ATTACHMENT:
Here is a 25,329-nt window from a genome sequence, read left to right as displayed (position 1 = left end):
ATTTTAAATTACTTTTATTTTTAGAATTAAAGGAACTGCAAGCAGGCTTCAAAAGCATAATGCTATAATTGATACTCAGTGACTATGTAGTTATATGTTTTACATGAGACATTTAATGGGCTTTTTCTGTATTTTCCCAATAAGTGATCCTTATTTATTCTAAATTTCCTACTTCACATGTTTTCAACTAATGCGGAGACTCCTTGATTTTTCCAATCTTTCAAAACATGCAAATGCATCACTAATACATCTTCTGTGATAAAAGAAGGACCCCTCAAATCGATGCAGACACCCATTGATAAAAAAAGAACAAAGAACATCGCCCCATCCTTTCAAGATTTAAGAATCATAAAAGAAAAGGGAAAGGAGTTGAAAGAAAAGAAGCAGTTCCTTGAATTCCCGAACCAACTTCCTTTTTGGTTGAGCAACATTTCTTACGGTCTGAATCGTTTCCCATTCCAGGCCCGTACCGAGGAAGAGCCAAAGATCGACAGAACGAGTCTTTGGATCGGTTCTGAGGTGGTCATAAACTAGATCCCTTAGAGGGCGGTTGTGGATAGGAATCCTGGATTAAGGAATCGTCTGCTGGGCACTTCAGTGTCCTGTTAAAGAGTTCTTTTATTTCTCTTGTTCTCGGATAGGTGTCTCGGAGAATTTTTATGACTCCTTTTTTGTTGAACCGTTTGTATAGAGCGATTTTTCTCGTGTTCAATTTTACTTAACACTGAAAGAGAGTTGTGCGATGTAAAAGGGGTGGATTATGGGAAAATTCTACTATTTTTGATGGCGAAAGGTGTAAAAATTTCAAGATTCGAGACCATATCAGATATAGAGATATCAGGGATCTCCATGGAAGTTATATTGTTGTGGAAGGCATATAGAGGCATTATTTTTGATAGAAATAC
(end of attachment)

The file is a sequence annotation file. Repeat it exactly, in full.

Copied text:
Here is a 25,329-nt window from a genome sequence, read left to right as displayed (position 1 = left end):
ATTTTAAATTACTTTTATTTTTAGAATTAAAGGAACTGCAAGCAGGCTTCAAAAGCATAATGCTATAATTGATACTCAGTGACTATGTAGTTATATGTTTTACATGAGACATTTAATGGGCTTTTTCTGTATTTTCCCAATAAGTGATCCTTATTTATTCTAAATTTCCTACTTCACATGTTTTCAACTAATGCGGAGACTCCTTGATTTTTCCAATCTTTCAAAACATGCAAATGCATCACTAATACATCTTCTGTGATAAAAGAAGGACCCCTCAAATCGATGCAGACACCCATTGATAAAAAAAGAACAAAGAACATCGCCCCATCCTTTCAAGATTTAAGAATCATAAAAGAAAAGGGAAAGGAGTTGAAAGAAAAGAAGCAGTTCCTTGAATTCCCGAACCAACTTCCTTTTTGGTTGAGCAACATTTCTTACGGTCTGAATCGTTTCCCATTCCAGGCCCGTACCGAGGAAGAGCCAAAGATCGACAGAACGAGTCTTTGGATCGGTTCTGAGGTGGTCATAAACTAGATCCCTTAGAGGGCGGTTGTGGATAGGAATCCTGGATTAAGGAATCGTCTGCTGGGCACTTCAGTGTCCTGTTAAAGAGTTCTTTTATTTCTCTTGTTCTCGGATAGGTGTCTCGGAGAATTTTTATGACTCCTTTTTTGTTGAACCGTTTGTATAGAGCGATTTTTCTCGTGTTCAATTTTACTTAACACTGAAAGAGAGTTGTGCGATGTAAAAGGGGTGGATTATGGGAAAATTCTACTATTTTTGATGGCGAAAGGTGTAAAAATTTCAAGATTCGAGACCATATCAGATATAGAGATATCAGGGATCTCCATGGAAGTTATATTGTTGTGGAAGGCATATAGAGGCATTATTTTTGATAGAAATAC